In 1915, five years before he published My Second Country, Dell had attributed that quote to a "great astronomer." It read:

It isn't the stars that give me an idea of infinity―it is man's stupidity.

The problem with this quote is that the Ernst Renan whom Dell quotes in My Second Country was not an astronomer, but rather, a French philosopher, who apparently had an interest in the idea of an infinite universe. The saying that Dell misremembers is however, one that Renan actually wrote, in his book titled Dialogues et Fragments Philosophiques. It said:

"La bêtise humaine est la seule chose qui donne une idée de l'infinie." (Human stupidity is the only thing that gives an idea of the infinite.)

Going back even further in time, Guy de Maupassant's 1880 book Des Vers has a quote from a letter by Gustav Flaubert which reads:

"Ce pendant, qui sait? La terre a des limites, mais la bêtise humaine est infinie!" (But who knows? The earth has limits, but human stupidity is infinite!)

Here we have Guy de Maupassant, like Dell, misremembering a quote almost word-for-word. Flaubert's actual historical text from his letters reveals the saying as:

"Aujourd'hui je sais qu'il n'y a pas de limites à la bêtise humaine―qu'elle est infinie." (Today I know that there is no limit to human stupidity―it is infinite.)

Further complicating matters is the attribution in 1904 by British member of Parliament John Morley, of the quote not to Renan or Flaubert, but to a third Frenchman―Voltaire―from his Works of Voltaire. A Contemporary Version Critique and Biography. In it, Voltaire says:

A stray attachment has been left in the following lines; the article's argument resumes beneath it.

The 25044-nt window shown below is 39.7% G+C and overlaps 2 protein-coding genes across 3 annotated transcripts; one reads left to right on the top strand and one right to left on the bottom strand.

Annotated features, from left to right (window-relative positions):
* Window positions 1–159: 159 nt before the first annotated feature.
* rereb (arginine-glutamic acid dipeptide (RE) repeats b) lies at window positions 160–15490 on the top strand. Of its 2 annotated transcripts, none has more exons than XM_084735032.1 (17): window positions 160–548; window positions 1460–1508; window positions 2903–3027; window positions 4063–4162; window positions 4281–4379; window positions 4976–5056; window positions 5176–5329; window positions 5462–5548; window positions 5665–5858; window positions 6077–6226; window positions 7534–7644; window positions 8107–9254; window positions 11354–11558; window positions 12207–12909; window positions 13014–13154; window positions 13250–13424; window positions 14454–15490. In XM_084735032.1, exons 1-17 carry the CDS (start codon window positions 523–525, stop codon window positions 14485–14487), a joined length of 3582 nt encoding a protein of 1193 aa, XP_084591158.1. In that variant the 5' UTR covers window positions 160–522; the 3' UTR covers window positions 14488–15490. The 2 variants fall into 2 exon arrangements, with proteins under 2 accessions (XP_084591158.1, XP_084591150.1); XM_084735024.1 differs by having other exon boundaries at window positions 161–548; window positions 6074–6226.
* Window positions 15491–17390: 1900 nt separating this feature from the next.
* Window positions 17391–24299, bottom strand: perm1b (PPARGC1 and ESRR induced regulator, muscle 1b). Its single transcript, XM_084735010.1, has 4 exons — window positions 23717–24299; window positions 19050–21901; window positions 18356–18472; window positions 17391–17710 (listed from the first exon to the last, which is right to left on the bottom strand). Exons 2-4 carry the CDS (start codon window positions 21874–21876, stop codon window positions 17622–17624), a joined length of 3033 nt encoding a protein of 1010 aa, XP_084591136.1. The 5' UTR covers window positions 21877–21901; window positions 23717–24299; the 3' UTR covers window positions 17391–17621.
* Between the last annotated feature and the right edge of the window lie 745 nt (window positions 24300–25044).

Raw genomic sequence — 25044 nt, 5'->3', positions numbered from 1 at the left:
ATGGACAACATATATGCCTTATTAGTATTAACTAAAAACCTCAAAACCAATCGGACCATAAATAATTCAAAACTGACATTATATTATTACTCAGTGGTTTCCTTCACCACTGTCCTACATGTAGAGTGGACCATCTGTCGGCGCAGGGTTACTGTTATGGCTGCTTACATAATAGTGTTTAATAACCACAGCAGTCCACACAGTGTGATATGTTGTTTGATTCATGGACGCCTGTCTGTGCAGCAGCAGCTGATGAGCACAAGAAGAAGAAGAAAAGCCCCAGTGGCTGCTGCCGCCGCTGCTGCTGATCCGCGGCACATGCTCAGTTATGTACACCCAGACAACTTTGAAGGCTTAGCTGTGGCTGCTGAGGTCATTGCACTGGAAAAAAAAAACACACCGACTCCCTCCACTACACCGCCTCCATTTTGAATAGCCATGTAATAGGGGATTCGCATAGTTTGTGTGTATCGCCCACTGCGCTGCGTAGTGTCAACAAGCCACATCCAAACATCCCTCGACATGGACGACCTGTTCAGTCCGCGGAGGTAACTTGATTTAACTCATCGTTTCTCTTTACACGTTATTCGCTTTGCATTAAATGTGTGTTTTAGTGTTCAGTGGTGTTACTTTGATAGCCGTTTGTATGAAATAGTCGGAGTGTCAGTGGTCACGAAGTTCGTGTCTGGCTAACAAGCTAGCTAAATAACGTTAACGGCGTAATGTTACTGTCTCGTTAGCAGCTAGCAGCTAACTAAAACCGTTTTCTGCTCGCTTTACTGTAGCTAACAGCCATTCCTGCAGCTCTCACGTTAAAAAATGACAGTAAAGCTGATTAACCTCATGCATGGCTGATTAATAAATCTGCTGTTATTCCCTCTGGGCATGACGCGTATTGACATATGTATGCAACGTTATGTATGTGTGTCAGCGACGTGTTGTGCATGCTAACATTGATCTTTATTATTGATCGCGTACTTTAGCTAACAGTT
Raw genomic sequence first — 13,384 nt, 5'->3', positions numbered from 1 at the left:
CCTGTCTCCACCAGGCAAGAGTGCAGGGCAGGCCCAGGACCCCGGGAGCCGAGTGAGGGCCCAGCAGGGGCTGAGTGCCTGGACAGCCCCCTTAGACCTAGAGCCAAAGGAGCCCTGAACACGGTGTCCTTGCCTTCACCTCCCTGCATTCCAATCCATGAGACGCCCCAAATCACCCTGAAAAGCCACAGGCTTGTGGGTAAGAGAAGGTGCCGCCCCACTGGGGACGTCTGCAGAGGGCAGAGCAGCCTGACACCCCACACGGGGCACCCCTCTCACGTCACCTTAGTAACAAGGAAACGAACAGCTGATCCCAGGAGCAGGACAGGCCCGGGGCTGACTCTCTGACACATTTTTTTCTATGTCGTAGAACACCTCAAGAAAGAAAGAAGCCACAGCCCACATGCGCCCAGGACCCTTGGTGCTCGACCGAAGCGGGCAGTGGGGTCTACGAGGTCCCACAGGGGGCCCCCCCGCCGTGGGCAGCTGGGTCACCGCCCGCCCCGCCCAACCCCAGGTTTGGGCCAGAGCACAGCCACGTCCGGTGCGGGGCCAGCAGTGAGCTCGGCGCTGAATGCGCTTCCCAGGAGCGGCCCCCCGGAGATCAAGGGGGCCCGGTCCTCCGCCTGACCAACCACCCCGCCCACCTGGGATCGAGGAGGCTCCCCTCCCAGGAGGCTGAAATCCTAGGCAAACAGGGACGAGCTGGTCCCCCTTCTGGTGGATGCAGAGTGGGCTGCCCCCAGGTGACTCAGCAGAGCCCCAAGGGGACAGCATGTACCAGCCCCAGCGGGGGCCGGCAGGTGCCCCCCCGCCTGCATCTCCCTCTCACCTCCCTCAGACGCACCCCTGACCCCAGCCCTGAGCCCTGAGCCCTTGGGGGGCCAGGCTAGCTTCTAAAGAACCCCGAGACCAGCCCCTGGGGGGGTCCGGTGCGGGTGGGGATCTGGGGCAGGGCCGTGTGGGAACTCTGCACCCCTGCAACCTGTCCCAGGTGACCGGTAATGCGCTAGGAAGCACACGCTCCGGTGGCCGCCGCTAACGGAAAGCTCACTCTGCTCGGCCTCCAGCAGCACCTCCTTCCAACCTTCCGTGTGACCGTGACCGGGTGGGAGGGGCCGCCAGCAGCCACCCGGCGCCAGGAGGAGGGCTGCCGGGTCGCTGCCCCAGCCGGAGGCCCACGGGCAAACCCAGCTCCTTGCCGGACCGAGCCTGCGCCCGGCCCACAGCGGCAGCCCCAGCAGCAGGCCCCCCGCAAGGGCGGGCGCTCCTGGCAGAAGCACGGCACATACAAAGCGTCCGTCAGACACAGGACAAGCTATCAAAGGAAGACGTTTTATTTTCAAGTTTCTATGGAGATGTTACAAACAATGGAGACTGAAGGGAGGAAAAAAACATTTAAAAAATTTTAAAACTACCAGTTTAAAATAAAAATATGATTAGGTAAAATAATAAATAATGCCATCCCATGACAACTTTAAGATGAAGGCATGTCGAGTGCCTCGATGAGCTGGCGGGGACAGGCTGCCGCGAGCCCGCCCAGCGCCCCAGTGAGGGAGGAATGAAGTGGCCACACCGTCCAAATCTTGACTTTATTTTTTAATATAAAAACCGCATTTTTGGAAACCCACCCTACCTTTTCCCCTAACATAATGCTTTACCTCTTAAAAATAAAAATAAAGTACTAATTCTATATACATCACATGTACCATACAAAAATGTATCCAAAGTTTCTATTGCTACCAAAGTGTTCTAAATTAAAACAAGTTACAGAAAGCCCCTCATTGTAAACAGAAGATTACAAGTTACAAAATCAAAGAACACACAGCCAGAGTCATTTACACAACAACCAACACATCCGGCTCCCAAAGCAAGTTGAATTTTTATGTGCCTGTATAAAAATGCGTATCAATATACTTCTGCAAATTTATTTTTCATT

"Ce n'est pas l'immensité de la vôute étoilée qui peut donner le plus complétement l'ideé de l'infini, mais bien la bêtise humaine." (It is not the starry sky that can give the most complete idea of the infinite, but human stupidity.)

That quote, like all the others, sounds a lot like the one attributed to Einstein. And yet, if Morley's 1904 book is correct, it was said by Voltaire over 100 years before Einstein was even born. With all of these different variations, one can't help but wonder: from where did this quote actually originate, and from whom?

In the end, be it Einstein, Renan, Flaubert or Voltaire, I believe that the occasional reappearance of this saying in various historical texts—all quite similar in meaning but by different authors—is strong evidence that the saying itself might just have been a standard cliché of the period, rather than something that one person singularly said on their own.

  • Wow! An excellent analysis. Deserves a lot more votes than I can give it. – matt_black Dec 18 '16 at 11:48
  • On the other hand, if Einstein (or anyone) said this exact quote, the first part might be a paraphrasing of the quotes you quote. Einstein was indeed an outspoken pacifist against both world wars, and wrote about the gargantuan stupidity of these conflicts. – Ernie Dec 21 '16 at 19:14
  • See also: – Ernie Dec 21 '16 at 19:17
  • I can't find the Voltaire quote here :… (Should in any case read in current orthography : « Ce n'est pas l'immensité de la voûte étoilée qui peut donner le plus complètement l’idée de l'infini, mais bien la bêtise humaine. » ) – Patrick Andries Dec 29 '17 at 9:18